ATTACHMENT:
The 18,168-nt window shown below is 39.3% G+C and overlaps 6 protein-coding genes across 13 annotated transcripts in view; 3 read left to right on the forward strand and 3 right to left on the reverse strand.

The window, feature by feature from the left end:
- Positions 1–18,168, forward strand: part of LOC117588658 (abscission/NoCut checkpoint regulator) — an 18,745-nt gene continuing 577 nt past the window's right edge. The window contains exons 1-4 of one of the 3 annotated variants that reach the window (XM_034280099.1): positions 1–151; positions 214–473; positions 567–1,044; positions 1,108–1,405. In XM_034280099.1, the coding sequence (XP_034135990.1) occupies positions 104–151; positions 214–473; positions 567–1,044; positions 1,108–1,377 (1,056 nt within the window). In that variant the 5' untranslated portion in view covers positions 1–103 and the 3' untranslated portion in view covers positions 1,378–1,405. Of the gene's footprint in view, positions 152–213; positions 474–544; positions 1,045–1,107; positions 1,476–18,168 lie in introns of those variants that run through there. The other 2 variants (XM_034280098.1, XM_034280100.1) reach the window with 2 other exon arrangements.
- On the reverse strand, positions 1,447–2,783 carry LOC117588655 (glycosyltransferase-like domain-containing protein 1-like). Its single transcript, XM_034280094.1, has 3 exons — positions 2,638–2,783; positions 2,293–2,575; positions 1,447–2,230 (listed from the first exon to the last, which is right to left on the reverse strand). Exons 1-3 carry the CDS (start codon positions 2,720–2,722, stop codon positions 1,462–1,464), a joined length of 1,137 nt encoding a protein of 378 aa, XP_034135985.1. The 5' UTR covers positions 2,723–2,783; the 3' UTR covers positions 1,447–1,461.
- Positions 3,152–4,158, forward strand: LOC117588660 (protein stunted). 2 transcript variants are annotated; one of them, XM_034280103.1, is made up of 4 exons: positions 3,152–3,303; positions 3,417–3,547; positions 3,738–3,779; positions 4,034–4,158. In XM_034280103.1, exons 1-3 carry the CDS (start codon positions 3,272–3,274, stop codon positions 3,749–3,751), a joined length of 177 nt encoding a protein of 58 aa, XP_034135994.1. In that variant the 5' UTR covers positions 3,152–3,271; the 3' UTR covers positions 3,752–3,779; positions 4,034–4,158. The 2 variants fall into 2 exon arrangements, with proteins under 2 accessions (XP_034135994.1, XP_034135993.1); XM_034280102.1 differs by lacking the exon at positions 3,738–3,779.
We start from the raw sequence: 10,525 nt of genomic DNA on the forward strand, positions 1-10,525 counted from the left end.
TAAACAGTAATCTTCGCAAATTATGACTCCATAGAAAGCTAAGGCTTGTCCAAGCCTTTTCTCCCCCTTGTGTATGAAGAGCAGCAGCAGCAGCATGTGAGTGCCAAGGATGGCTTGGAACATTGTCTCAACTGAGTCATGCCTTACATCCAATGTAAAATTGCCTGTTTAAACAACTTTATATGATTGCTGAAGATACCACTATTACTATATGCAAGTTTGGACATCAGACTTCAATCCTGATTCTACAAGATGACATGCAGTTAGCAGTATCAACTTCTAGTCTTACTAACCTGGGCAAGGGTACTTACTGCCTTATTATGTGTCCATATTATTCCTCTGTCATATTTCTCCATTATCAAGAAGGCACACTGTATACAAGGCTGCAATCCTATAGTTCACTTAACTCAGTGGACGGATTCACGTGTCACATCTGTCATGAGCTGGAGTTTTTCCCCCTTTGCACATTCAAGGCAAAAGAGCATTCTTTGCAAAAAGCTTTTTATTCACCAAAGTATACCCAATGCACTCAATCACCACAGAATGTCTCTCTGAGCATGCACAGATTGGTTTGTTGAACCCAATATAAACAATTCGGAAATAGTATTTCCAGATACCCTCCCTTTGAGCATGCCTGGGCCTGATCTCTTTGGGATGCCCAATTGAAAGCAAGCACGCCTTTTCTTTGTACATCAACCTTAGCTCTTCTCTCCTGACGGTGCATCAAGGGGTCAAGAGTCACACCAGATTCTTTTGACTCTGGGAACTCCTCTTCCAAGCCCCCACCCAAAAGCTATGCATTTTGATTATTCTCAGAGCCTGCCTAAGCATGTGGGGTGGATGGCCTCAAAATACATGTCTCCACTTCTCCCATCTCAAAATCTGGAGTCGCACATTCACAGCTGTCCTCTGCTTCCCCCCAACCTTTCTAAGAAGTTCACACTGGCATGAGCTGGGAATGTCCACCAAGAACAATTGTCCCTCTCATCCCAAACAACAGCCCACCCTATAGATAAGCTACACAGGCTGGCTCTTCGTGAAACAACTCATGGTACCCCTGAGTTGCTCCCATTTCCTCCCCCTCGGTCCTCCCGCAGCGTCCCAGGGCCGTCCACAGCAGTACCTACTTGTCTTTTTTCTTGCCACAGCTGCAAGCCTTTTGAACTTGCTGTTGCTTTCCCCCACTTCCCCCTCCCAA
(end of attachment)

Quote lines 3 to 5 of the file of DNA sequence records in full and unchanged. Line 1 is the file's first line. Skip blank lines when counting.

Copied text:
- Positions 1–18,168, forward strand: part of LOC117588658 (abscission/NoCut checkpoint regulator) — an 18,745-nt gene continuing 577 nt past the window's right edge. The window contains exons 1-4 of one of the 3 annotated variants that reach the window (XM_034280099.1): positions 1–151; positions 214–473; positions 567–1,044; positions 1,108–1,405. In XM_034280099.1, the coding sequence (XP_034135990.1) occupies positions 104–151; positions 214–473; positions 567–1,044; positions 1,108–1,377 (1,056 nt within the window). In that variant the 5' untranslated portion in view covers positions 1–103 and the 3' untranslated portion in view covers positions 1,378–1,405. Of the gene's footprint in view, positions 152–213; positions 474–544; positions 1,045–1,107; positions 1,476–18,168 lie in introns of those variants that run through there. The other 2 variants (XM_034280098.1, XM_034280100.1) reach the window with 2 other exon arrangements.
- On the reverse strand, positions 1,447–2,783 carry LOC117588655 (glycosyltransferase-like domain-containing protein 1-like). Its single transcript, XM_034280094.1, has 3 exons — positions 2,638–2,783; positions 2,293–2,575; positions 1,447–2,230 (listed from the first exon to the last, which is right to left on the reverse strand). Exons 1-3 carry the CDS (start codon positions 2,720–2,722, stop codon positions 1,462–1,464), a joined length of 1,137 nt encoding a protein of 378 aa, XP_034135985.1. The 5' UTR covers positions 2,723–2,783; the 3' UTR covers positions 1,447–1,461.
- Positions 3,152–4,158, forward strand: LOC117588660 (protein stunted). 2 transcript variants are annotated; one of them, XM_034280103.1, is made up of 4 exons: positions 3,152–3,303; positions 3,417–3,547; positions 3,738–3,779; positions 4,034–4,158. In XM_034280103.1, exons 1-3 carry the CDS (start codon positions 3,272–3,274, stop codon positions 3,749–3,751), a joined length of 177 nt encoding a protein of 58 aa, XP_034135994.1. In that variant the 5' UTR covers positions 3,152–3,271; the 3' UTR covers positions 3,752–3,779; positions 4,034–4,158. The 2 variants fall into 2 exon arrangements, with proteins under 2 accessions (XP_034135994.1, XP_034135993.1); XM_034280102.1 differs by lacking the exon at positions 3,738–3,779.